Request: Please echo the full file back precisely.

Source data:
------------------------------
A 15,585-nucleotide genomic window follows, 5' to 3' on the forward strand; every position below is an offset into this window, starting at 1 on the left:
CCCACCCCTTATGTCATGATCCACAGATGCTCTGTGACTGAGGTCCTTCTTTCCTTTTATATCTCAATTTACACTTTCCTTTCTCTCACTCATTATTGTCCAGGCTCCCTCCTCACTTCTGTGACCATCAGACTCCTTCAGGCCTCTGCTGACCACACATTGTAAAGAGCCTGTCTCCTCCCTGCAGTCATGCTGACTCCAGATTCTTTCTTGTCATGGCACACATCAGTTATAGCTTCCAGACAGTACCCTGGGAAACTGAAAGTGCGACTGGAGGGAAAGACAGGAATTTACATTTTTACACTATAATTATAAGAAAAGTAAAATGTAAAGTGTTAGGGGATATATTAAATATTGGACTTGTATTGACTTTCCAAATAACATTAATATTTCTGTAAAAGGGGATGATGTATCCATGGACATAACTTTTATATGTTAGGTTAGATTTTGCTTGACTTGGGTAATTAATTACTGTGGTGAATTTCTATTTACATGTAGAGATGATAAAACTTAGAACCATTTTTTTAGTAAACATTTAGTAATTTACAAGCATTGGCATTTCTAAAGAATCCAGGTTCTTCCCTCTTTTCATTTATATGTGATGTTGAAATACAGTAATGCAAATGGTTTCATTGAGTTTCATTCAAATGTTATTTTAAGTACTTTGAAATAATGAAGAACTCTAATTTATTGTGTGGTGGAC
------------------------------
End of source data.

A 15,585-nucleotide genomic window follows, 5' to 3' on the forward strand; every position below is an offset into this window, starting at 1 on the left:
CCCACCCCTTATGTCATGATCCACAGATGCTCTGTGACTGAGGTCCTTCTTTCCTTTTATATCTCAATTTACACTTTCCTTTCTCTCACTCATTATTGTCCAGGCTCCCTCCTCACTTCTGTGACCATCAGACTCCTTCAGGCCTCTGCTGACCACACATTGTAAAGAGCCTGTCTCCTCCCTGCAGTCATGCTGACTCCAGATTCTTTCTTGTCATGGCACACATCAGTTATAGCTTCCAGACAGTACCCTGGGAAACTGAAAGTGCGACTGGAGGGAAAGACAGGAATTTACATTTTTACACTATAATTATAAGAAAAGTAAAATGTAAAGTGTTAGGGGATATATTAAATATTGGACTTGTATTGACTTTCCAAATAACATTAATATTTCTGTAAAAGGGGATGATGTATCCATGGACATAACTTTTATATGTTAGGTTAGATTTTGCTTGACTTGGGTAATTAATTACTGTGGTGAATTTCTATTTACATGTAGAGATGATAAAACTTAGAACCATTTTTTTAGTAAACATTTAGTAATTTACAAGCATTGGCATTTCTAAAGAATCCAGGTTCTTCCCTCTTTTCATTTATATGTGATGTTGAAATACAGTAATGCAAATGGTTTCATTGAGTTTCATTCAAATGTTATTTTAAGTACTTTGAAATAATGAAGAACTCTAATTTATTGTGTGGTGGAC